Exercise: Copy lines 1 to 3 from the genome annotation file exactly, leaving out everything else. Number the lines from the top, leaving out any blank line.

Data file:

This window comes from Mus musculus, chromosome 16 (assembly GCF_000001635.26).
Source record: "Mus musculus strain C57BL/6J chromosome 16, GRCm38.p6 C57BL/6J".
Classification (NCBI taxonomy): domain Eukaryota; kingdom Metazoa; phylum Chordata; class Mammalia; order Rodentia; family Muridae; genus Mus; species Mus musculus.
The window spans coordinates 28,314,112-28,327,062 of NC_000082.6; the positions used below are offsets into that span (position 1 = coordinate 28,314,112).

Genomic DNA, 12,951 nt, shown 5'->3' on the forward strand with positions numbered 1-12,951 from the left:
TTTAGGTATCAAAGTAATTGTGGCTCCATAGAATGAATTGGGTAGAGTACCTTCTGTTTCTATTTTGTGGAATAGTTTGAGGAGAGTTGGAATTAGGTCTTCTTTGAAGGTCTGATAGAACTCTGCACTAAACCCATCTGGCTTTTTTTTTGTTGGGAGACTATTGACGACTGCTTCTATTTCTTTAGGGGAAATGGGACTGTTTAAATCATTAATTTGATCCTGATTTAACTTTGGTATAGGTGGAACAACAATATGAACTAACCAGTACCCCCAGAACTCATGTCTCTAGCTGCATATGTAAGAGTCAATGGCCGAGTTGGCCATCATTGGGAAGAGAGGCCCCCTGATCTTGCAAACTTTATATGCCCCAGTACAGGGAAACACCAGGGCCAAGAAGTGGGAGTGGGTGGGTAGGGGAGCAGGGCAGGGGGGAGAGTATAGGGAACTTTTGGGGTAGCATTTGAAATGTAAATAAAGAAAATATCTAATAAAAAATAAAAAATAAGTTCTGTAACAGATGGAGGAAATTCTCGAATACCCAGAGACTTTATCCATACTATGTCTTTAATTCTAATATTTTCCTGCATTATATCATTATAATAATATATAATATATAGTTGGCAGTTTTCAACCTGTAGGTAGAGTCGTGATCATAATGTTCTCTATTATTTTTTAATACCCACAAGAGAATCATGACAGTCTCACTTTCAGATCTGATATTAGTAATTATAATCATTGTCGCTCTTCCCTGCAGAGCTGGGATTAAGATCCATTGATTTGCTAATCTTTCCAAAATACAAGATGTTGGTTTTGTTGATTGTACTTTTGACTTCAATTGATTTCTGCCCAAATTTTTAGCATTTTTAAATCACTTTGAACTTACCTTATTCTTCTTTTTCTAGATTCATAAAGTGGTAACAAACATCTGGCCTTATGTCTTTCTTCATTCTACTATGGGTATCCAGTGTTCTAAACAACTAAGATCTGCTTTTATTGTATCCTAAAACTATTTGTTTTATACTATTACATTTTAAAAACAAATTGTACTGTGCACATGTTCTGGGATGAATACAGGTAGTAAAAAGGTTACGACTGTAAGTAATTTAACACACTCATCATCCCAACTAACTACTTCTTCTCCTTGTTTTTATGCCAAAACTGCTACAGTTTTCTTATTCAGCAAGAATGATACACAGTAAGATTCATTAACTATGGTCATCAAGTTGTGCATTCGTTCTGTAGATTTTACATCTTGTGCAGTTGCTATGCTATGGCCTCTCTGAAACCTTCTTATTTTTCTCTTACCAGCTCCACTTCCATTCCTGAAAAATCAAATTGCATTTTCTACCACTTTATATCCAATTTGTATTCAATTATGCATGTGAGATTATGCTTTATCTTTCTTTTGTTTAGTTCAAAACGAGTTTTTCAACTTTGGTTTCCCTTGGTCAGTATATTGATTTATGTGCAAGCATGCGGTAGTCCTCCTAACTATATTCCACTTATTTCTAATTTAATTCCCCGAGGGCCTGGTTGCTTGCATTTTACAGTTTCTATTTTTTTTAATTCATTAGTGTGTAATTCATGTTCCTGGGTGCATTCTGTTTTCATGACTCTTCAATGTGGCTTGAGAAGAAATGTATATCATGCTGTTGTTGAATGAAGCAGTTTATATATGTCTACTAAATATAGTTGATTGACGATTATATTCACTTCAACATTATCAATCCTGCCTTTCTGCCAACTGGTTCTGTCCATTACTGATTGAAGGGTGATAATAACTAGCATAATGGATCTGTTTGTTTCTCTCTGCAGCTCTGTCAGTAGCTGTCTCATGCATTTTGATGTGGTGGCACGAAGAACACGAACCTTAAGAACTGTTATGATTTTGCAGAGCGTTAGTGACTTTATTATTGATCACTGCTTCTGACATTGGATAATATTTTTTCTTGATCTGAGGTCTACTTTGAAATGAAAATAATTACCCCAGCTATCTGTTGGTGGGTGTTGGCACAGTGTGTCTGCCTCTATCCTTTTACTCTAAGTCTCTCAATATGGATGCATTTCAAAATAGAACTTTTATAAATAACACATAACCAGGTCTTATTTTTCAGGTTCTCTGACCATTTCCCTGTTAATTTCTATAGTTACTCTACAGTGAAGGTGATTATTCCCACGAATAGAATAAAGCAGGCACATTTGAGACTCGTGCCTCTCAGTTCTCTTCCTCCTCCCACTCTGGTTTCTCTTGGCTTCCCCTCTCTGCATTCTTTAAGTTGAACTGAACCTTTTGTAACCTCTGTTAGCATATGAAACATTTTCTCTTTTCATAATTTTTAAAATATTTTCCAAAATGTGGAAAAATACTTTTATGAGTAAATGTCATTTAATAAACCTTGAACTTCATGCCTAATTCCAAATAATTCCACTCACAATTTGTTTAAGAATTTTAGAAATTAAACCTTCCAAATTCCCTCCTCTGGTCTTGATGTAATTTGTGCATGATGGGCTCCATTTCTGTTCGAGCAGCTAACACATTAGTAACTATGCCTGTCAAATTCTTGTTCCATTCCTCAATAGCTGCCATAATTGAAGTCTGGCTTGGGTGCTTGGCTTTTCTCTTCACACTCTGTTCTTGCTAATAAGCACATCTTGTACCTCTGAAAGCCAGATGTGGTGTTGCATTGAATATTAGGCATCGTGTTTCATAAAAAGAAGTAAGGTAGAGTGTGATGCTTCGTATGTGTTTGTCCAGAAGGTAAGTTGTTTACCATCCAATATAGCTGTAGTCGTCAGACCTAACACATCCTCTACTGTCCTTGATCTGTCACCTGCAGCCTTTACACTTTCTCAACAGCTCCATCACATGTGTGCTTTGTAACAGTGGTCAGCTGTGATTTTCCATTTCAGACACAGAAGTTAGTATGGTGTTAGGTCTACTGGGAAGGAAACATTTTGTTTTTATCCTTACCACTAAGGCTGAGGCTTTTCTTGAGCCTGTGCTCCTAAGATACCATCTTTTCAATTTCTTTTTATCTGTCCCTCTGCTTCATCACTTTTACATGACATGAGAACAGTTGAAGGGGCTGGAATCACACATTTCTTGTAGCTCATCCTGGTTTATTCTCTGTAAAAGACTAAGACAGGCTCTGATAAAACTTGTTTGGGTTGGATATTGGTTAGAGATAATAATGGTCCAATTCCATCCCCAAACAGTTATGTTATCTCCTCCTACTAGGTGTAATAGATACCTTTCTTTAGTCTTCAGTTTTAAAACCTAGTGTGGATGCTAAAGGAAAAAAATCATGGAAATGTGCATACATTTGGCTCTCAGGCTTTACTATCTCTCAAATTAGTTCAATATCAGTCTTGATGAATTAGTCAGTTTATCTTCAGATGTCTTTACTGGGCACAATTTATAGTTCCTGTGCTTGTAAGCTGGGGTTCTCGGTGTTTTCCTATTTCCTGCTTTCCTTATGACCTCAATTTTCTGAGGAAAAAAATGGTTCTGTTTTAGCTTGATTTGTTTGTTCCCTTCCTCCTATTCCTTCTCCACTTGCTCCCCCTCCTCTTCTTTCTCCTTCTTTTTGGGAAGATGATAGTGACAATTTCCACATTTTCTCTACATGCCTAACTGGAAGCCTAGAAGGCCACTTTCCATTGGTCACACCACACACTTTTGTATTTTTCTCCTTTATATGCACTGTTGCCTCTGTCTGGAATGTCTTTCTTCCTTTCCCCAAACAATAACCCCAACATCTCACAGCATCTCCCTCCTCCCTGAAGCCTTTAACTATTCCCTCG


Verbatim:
This window comes from Mus musculus, chromosome 16 (assembly GCF_000001635.26).
Source record: "Mus musculus strain C57BL/6J chromosome 16, GRCm38.p6 C57BL/6J".
Classification (NCBI taxonomy): domain Eukaryota; kingdom Metazoa; phylum Chordata; class Mammalia; order Rodentia; family Muridae; genus Mus; species Mus musculus.